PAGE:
Thursday, April 9, 2009

    kelly rae, possibilitarian.

    Kelly Rae Roberts is a once-East-Coast-now-West-Coast artist and author whose work is meant to expresses connectedness, honesty, lightheartedness, tenderness, vitality, color, clarity, peace and a sense of limitlessness. Her blog is called Taking Flight into Art, Love & Life, for goodness' sake.

    Kelly Rae came to my attention through her etsy shop, which features prints of her beautiful and inspirational mixed media artwork (and from which I bought Hope, above). According to KR, she has spent much of her life in the company of women, and her pieces grow out of the kindred support she has felt from many of them. Again, cool beans!

    You can find Kelly Rae at her website, her blog, her etsy shop, her FaceBook page, her FaceBook fan page, and coming soon, in stores nationwide through licensing agreements which will put her art on cards, journals, magnets and much more.

    Wednesday, April 8, 2009

    are you there, Harvard? it's me, Rwanda.

    We've all been waylaid by the occasional miseries of menstruation. But in the USA, fear of spreading a menstrual mess isn't one of them, thanks to the big business known as feminine hygiene.

    But in developing countries like Rwanda, for example, where sanitary supplies are scarce and steeply priced, women are left to use rags, mud or bark to stem their flow as best they can, and often must miss school or work days due to their period.

    Harvard Business School recently selected its first-ever Social Entrepreneurship Fellow, Elizabeth Scharpf, a 2007 HBS grad working to deliver minimally priced maxi pads to developing countries. Scharpf will use the $25,000 grant to help launch Sustainable Health Enterprises (SHE), beginning in Rwanda. SHE is developing a sanitary pad from local materials, which will cost about 30% less than brands currently available. Local women will manufacture and market the pads, and eventually will own the business themselves through microfinance loans.

    Scharpf's brainchild will not only stem the bleeding for Rwandan girls and women, but also create local jobs, promote sustainable agriculture and help open up a dialogue about sexual health. No cramp in her style.

    Now, maybe Harvard can work on eradicating its hideous patriarchal mascot.

    Tuesday, April 7, 2009

    love life? love art? love kal.

    Kal Barteski is a Canadian artist who expresses her love of life through art, design, marketing, inspiration and achievement. Her blog is called [i] love life, for goodness' sake.

    Kal came to my attention through her you-are-awesome custom posters, which she's got available for a limited time here (and which I ordered immediately for each of my kids, left). Eight animal silhouettes and infinite color combinations to choose from, plus you can choose your own adulating verbiage. Cool beans, huh?

    Who do you know who can use a happy reminder of how awesome/amazing/incredible/ beautiful/fantastic/loved they are? How about you?? :)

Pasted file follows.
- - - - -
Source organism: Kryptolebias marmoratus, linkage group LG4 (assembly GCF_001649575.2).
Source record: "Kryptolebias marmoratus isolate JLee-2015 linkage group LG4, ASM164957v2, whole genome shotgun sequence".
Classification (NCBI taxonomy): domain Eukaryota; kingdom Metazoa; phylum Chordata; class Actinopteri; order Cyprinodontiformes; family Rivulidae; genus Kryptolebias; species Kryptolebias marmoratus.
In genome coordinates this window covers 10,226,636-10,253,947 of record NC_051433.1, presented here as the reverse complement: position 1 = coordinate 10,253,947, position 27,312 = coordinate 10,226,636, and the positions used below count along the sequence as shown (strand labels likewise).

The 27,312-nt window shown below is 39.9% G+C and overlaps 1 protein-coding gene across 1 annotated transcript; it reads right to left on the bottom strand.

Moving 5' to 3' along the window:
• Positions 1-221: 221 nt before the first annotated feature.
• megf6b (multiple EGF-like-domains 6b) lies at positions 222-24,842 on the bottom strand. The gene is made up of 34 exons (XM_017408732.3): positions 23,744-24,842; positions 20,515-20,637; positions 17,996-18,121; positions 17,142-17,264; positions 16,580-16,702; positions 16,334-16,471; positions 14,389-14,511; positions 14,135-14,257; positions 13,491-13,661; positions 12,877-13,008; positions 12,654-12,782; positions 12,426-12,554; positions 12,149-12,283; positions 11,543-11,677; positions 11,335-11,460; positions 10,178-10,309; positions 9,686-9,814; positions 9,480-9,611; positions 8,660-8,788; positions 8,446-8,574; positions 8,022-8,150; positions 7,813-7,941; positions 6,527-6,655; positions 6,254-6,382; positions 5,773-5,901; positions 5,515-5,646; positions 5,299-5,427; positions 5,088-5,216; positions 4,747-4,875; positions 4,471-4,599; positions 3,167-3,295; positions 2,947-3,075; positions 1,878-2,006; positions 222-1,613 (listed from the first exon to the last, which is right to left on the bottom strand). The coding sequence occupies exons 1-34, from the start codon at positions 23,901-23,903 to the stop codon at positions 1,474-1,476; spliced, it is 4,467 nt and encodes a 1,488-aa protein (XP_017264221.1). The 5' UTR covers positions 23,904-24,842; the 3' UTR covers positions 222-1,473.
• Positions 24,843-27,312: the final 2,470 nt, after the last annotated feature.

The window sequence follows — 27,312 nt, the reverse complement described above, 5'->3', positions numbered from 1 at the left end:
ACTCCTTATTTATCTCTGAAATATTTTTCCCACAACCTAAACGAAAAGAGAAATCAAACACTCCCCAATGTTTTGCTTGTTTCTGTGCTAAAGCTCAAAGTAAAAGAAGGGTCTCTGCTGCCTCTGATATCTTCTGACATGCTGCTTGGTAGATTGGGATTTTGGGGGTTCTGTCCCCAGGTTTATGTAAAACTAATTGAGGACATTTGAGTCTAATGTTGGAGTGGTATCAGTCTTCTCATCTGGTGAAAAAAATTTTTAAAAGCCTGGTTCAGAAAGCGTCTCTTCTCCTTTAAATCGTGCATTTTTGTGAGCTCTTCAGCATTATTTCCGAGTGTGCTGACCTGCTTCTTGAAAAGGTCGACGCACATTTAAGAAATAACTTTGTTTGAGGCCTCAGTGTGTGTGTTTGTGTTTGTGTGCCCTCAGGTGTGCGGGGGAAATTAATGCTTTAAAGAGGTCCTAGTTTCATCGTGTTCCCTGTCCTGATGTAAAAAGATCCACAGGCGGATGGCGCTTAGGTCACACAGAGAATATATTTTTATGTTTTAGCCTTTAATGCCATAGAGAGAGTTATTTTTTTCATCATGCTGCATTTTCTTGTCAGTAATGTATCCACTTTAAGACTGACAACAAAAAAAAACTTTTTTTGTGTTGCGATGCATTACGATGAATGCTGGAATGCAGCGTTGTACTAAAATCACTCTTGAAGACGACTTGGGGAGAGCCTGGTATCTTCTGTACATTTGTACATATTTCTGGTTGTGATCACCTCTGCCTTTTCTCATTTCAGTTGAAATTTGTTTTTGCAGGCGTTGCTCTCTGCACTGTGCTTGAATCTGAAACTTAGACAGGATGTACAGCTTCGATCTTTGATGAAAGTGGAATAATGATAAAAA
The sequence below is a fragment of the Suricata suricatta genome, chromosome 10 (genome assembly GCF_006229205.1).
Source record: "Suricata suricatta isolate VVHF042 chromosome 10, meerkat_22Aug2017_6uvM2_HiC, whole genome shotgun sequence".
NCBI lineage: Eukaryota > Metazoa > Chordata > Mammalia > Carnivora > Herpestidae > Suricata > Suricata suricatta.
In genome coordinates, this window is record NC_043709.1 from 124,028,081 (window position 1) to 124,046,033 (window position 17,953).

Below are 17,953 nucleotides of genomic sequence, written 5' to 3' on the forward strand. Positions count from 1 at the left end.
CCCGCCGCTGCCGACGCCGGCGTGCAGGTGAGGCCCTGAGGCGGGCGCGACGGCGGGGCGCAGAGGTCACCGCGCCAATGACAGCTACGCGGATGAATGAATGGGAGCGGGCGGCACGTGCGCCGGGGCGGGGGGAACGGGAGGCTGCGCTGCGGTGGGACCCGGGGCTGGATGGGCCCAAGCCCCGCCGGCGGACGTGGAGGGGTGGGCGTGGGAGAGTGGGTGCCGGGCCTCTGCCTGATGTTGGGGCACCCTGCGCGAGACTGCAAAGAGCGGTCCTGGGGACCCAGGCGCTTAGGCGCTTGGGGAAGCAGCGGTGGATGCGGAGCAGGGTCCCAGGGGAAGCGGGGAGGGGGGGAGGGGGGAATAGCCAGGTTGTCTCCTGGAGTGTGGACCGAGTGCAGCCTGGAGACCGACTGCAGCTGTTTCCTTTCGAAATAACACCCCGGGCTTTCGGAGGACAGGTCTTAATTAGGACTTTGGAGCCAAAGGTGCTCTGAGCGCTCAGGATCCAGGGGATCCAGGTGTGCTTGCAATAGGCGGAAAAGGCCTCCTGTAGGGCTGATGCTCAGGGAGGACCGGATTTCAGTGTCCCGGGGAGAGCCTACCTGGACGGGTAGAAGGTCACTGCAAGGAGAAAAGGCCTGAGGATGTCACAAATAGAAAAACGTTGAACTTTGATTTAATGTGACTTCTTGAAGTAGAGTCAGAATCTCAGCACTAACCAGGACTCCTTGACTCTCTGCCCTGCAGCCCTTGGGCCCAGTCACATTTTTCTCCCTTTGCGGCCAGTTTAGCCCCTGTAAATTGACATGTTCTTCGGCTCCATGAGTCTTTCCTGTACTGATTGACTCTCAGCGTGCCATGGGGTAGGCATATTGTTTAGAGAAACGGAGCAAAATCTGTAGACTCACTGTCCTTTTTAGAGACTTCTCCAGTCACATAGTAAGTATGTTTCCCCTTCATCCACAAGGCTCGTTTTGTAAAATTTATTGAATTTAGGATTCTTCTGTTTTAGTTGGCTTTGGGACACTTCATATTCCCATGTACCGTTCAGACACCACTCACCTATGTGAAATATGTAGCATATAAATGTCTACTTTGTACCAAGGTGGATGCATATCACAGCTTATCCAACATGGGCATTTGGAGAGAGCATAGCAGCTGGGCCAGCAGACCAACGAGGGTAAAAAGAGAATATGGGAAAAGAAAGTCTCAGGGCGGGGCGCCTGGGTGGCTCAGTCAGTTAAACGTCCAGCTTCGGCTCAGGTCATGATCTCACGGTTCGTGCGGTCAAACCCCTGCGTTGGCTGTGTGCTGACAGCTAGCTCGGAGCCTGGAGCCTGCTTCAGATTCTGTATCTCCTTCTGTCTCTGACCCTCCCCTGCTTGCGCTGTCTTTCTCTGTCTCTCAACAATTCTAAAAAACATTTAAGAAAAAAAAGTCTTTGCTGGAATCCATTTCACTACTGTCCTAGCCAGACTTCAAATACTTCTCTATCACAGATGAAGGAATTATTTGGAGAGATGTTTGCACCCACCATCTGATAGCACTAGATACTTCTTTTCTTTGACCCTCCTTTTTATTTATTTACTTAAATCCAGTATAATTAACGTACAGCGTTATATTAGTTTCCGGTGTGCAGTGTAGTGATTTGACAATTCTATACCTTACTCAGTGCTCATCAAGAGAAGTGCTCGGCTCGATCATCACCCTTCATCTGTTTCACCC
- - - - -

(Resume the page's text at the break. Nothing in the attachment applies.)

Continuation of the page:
Monday, April 6, 2009

    the drug I need.

    Actually, I aspire to needing this decoy drug. Gotta love the Onion News Network:

    HAHAHAHA . . . luckily for me, they didn't mention excessive use of exclamation marks and smiley-face icons!!  :)

    Friday, April 3, 2009

    lightning strikes the UK.

    Just in case you somehow missed the massive international media blitz about it over the past couple of days, First Lady Michelle Obama and Queen Elizabeth II are new BFFs.

    The 45-year-old presidential partner and the 82-year-old matri/monarch apparently hit it off rather well during the First Couple's skip across the pond. The two women were introduced to one another Wednesday at a reception for world leaders hosted by HRH, and by the evening's end, had progressed from handshake to half-hug (Michelle Obama's left arm, Lightning, was the lucky limb providing the royal wrap).

    According to the Associated Press via London's Daily Mail, the "two women clearly took to each other." And an anonymous spokesperson at Buckingham Palace called the interaction "a mutual and spontaneous display of affection."

    Now that's some powerful girl-on-girl action.

    Thursday, April 2, 2009


    it's spring. a time for creation. a time for creativity.
    just for april . . .

    create change.
    create connection.
    create closeness.
    create a place just for you.
    create opportunity.
    create for fun.
    create for profit.
    create just to create.
    create art.
    create good.
    create happiness.
    create peace.
    create a life you love.

    Wednesday, April 1, 2009

    celebrate the everyday - april.

    It's April, 2009. How will you celebrate being a woman?

    April 7 - No Housework Day
    April 9 - Full moon [the Pink Moon]
    April 10 - National Siblings Day
    April 15 - Equal Pay Day & That Sucks Day [hmmm . . . related, maybe??]
    April 16 - National Wear Your Pajamas to Work Day
    April 17 - Blah Blah Blah Day
    April 18 - Teach Your Daughter to Volunteer Day
    April 21 - Teach Your Children to Save Day
    April 23 - Take Your Child to Work Day
    April 30 - Hairstylists Appreciation Day

    Remember, where there is connection, there is power.
    Where there is power, there is hope for change. For ourselves, and for our world.
    We are all connected. We are all powerful.

    Until my next post, be well, be happy & be hopeful.